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It's 830 AM where are all the grad students?

  1. Jan 4, 2012 #1
    This whole research building is like a ghost town. I thought grad students had a lot of work to do? I'm in my first week of rotation and it has been very little like industry. Students here seem to get in a 9-10 am, take an hour coffee break before reading a journal article for the next two hours, and then set up one experiment in the day? What gives? Classes don't start until the 30th so course work isn't an excuse.

    I feel like I should be doing 3 or 4 experiments right now, but can't do anything because I have to wait until fellow lab mates gets in and show me what to do.
     
  2. jcsd
  3. Jan 4, 2012 #2

    D H

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    The brain of a typical grad student isn't fully functional until 10 or 11 AM, or maybe even later. 8:30 AM? Give 'em a break! The most intelligent statement a typical grad student can make at 8:30 AM is "which way to the coffee machine?"
     
  4. Jan 4, 2012 #3
    Sounds like an excuse. Back when I had a job at the tender age of 23 and 24 I was at work at 730 AM and setting up as much as 10 experiments in a day (granted when I set up that many in a day they weren't the most complicated procedures). I feel like there is tons of time being wasted.


    I also don't see any post docs yet.
     
  5. Jan 4, 2012 #4
    Nobody goes to grad school to get up at 8:30 AM.
     
  6. Jan 4, 2012 #5
    Working in industry myself, I get to work at 7 or 8 am but am out by 5. I bet most grad students stay much later than that as well as working on the weekend and doing homework at their homes.
     
  7. Jan 4, 2012 #6
    Right, but I see students staying late because they waste so much time. Rather than reading an article for the first 2 hours and then setting up an experiment, I don't understand why they just don't set up the experiments first thing in the morning, then when there is experimental down time read the journal articles. That way instead of only being able to do 1 experiment in a day, you might be able to do 2. I'm also ignoring how much time they spend surfing the web, reading the news, and wasting time on facebook.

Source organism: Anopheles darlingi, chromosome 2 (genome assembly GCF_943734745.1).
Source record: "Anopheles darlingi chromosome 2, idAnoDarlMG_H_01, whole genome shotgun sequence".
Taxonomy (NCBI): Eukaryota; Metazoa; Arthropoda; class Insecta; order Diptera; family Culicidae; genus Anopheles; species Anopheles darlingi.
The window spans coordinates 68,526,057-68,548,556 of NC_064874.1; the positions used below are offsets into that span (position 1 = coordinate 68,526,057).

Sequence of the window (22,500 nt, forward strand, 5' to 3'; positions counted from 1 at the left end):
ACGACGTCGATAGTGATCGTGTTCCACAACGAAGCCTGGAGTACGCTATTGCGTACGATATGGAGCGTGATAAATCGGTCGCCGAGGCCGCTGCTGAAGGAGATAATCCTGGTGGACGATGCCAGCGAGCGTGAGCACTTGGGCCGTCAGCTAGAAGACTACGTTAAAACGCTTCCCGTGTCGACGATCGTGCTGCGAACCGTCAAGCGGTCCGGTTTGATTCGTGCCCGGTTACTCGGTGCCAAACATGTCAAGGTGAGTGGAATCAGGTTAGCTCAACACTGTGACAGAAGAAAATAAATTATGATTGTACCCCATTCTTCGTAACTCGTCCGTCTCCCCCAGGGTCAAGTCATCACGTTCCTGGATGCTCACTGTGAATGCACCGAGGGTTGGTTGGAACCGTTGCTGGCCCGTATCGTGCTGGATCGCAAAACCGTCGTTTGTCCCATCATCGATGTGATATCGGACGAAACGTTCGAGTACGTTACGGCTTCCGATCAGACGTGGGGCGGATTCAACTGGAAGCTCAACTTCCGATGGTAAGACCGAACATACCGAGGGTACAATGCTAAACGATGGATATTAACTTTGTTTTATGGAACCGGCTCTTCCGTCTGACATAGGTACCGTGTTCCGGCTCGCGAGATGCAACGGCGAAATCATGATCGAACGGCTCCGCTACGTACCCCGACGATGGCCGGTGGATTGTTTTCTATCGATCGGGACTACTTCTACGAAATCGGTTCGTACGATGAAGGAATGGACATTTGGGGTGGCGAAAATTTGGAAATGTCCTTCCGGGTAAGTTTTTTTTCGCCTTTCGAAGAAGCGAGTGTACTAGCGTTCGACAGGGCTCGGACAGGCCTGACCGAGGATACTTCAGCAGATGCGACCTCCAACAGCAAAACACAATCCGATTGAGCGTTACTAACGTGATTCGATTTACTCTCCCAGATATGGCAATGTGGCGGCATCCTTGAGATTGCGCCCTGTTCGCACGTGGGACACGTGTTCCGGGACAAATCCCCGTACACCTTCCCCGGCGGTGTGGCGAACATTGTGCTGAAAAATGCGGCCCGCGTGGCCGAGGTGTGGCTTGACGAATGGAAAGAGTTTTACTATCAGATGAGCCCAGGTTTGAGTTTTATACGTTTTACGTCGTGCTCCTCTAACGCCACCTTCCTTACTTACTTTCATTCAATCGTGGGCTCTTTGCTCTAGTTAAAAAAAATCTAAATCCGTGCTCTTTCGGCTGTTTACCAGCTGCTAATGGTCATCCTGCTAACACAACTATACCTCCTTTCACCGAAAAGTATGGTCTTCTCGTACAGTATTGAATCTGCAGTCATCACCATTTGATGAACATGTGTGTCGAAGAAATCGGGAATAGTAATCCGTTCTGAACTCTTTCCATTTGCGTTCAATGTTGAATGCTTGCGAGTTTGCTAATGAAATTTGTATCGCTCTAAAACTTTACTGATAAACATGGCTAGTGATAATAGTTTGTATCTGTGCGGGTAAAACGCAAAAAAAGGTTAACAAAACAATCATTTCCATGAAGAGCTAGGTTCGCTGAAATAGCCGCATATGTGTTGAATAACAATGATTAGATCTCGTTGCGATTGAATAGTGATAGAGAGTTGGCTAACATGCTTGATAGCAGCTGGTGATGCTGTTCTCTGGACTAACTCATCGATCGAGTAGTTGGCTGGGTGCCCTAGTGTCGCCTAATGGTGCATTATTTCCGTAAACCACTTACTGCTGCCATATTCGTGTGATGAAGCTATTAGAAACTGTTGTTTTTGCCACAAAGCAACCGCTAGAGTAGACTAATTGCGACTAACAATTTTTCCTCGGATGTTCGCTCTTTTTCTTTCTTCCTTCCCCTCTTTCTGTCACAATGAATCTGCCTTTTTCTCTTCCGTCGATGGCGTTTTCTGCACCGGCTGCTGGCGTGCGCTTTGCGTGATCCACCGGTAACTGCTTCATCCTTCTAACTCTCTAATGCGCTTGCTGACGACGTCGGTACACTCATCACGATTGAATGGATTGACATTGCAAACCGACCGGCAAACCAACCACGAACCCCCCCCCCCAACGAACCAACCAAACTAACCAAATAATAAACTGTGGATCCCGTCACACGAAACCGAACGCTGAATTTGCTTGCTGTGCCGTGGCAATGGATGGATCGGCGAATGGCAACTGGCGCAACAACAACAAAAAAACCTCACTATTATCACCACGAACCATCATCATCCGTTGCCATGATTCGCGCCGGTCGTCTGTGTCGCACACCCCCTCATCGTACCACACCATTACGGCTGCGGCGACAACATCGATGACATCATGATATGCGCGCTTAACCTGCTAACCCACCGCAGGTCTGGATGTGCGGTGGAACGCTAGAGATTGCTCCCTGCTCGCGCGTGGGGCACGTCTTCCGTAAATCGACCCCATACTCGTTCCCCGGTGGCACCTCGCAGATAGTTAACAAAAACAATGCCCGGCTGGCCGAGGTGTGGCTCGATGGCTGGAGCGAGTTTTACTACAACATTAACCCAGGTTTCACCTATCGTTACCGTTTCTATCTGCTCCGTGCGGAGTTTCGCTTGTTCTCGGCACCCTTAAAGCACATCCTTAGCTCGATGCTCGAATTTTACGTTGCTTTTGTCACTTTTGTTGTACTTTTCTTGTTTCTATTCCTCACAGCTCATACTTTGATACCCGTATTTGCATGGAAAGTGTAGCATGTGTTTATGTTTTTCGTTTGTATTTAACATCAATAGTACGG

I'm literally jumping out of my skin at my lack of production compared to what I had to produce at my old jobs since I have to wait until people can show me what to do and how to use the instruments.
     
    Last edited: Jan 4, 2012
  8. Jan 4, 2012 #7

    AlephZero

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    Dividing the day into 24 equal hours was just a convenient mathematical fiction invented by clockmakers. The hours between 3am and 12 noon don't actually exist in the real world.
     
  9. Jan 4, 2012 #8

    turbo

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    That has to hurt.
     
  10. Jan 4, 2012 #9

    jtbell

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    When I was a grad student, a lot of us basically lived at the lab or office. We came in late in the morning, worked through the afternoon, went out for dinner and maybe a quick round of video games, then went back to the lab/office for the evening and often didn't go home until 11pm or midnight. We were single and our work and social lives overlapped a lot.

    We didn't have the Web or even PCs to distract us c. 1980, but we did have some addicting games on the departmental computer, such as the Colossal Cave Adventure.
     
  11. Jan 4, 2012 #10